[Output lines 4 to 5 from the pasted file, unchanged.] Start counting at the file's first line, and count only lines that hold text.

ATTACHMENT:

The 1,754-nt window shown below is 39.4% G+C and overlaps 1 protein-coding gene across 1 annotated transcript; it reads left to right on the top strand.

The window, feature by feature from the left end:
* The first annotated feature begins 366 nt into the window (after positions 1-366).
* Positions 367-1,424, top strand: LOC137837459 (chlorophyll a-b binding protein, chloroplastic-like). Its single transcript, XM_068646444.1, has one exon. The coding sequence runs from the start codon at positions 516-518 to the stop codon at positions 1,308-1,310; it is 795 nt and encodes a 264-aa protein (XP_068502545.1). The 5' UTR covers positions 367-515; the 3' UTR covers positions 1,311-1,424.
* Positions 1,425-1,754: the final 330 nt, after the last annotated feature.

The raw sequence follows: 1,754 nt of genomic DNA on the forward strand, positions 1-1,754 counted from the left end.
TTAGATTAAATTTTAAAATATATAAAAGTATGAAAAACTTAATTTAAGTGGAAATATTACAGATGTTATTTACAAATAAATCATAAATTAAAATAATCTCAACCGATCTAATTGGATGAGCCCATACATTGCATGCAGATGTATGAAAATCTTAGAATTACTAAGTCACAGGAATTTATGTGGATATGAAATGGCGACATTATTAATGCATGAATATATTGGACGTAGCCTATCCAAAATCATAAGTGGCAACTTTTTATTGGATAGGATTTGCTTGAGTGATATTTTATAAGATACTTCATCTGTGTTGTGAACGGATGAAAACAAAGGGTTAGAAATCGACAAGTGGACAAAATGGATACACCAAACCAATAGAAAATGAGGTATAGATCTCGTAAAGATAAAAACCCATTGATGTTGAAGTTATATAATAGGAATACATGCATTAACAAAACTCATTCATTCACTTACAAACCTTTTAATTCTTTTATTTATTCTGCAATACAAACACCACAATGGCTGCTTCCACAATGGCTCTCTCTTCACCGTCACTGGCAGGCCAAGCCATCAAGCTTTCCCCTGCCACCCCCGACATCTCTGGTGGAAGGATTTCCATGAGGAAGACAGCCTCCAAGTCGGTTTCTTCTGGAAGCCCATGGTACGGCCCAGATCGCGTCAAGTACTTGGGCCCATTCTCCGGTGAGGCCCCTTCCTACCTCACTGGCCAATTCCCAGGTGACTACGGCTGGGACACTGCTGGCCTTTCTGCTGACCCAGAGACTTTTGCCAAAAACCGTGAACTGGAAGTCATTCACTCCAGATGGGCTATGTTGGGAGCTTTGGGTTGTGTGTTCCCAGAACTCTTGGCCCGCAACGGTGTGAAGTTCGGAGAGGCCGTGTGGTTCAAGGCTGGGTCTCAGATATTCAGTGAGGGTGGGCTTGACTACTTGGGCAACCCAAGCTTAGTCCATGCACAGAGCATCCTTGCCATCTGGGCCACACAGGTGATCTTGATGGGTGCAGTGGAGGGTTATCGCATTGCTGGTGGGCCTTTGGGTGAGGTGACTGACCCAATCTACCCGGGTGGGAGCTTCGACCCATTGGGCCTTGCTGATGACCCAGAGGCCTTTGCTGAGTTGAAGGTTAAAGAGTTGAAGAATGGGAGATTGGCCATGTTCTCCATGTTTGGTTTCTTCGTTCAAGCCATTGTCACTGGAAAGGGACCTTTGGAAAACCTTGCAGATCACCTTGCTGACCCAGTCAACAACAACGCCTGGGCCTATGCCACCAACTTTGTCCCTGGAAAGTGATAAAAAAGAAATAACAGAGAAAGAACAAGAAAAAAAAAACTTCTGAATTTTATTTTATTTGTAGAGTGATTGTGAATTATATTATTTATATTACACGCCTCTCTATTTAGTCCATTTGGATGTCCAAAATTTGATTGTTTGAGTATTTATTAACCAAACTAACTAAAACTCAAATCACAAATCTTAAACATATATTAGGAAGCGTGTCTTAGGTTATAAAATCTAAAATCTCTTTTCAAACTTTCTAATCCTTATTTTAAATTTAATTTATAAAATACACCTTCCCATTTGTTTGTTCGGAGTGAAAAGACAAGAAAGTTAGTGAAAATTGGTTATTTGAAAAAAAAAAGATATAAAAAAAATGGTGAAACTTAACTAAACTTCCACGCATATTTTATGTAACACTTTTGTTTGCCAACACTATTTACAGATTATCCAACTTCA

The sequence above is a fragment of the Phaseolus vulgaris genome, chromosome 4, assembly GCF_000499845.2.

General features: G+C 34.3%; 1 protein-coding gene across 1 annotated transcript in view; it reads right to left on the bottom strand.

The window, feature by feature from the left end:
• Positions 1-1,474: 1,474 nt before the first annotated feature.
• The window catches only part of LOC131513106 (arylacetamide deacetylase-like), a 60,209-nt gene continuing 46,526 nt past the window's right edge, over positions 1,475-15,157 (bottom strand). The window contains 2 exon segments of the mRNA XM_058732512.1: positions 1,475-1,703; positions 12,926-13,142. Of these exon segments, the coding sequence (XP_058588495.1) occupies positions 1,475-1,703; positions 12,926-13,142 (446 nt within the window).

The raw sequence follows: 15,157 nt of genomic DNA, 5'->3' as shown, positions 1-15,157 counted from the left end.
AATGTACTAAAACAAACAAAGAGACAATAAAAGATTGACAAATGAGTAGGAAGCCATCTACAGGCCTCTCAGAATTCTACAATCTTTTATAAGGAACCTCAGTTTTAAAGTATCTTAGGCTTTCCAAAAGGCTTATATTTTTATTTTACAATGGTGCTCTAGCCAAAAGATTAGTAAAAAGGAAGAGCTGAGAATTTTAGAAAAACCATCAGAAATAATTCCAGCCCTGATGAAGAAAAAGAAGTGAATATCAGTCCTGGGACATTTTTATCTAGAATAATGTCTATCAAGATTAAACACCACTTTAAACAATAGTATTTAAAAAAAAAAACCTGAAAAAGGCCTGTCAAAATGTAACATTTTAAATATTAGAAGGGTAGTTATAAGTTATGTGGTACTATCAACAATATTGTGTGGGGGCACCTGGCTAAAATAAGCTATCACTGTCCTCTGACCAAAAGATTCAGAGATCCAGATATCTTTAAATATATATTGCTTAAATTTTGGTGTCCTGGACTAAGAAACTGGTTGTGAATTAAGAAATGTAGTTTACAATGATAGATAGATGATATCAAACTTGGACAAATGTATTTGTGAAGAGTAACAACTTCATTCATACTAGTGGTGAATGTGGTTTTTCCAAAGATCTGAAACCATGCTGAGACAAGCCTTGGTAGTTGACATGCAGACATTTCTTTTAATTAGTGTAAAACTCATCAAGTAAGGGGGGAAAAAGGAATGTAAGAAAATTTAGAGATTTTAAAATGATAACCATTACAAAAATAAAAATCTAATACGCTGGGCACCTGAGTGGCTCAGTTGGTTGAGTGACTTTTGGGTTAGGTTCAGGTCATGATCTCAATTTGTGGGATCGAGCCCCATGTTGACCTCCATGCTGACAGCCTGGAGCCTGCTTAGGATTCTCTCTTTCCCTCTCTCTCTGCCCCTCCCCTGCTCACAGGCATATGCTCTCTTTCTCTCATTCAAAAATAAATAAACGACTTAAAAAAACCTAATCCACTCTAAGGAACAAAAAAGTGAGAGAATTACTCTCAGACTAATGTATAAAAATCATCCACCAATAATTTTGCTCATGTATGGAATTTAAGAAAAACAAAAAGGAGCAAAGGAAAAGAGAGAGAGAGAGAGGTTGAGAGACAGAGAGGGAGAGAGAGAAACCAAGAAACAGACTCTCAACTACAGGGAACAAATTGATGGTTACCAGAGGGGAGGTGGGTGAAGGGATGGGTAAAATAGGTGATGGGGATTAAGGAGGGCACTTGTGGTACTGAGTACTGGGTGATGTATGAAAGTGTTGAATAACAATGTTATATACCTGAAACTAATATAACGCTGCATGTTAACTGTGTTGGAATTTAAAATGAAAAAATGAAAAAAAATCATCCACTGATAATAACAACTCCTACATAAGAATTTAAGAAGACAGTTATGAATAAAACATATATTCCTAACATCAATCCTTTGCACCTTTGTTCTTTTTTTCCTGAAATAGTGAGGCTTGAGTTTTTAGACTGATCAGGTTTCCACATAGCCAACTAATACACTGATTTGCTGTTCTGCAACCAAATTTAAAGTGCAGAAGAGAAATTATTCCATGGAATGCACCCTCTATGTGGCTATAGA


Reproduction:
* Positions 367-1,424, top strand: LOC137837459 (chlorophyll a-b binding protein, chloroplastic-like). Its single transcript, XM_068646444.1, has one exon. The coding sequence runs from the start codon at positions 516-518 to the stop codon at positions 1,308-1,310; it is 795 nt and encodes a 264-aa protein (XP_068502545.1). The 5' UTR covers positions 367-515; the 3' UTR covers positions 1,311-1,424.
* Positions 1,425-1,754: the final 330 nt, after the last annotated feature.